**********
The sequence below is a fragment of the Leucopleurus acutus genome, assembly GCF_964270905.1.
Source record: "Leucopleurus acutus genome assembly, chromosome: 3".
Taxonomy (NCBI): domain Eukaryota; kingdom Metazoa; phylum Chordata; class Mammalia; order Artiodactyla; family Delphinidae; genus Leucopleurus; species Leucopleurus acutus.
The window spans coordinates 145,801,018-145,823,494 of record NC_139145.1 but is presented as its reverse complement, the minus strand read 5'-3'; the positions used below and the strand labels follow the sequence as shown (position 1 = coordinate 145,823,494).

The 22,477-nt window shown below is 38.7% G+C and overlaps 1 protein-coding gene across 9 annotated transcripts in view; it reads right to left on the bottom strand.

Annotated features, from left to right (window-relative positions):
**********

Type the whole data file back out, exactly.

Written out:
The sequence below is a fragment of the Leucopleurus acutus genome, assembly GCF_964270905.1.
Source record: "Leucopleurus acutus genome assembly, chromosome: 3".
Taxonomy (NCBI): domain Eukaryota; kingdom Metazoa; phylum Chordata; class Mammalia; order Artiodactyla; family Delphinidae; genus Leucopleurus; species Leucopleurus acutus.
The window spans coordinates 145,801,018-145,823,494 of record NC_139145.1 but is presented as its reverse complement, the minus strand read 5'-3'; the positions used below and the strand labels follow the sequence as shown (position 1 = coordinate 145,823,494).

The 22,477-nt window shown below is 38.7% G+C and overlaps 1 protein-coding gene across 9 annotated transcripts in view; it reads right to left on the bottom strand.

Annotated features, from left to right (window-relative positions):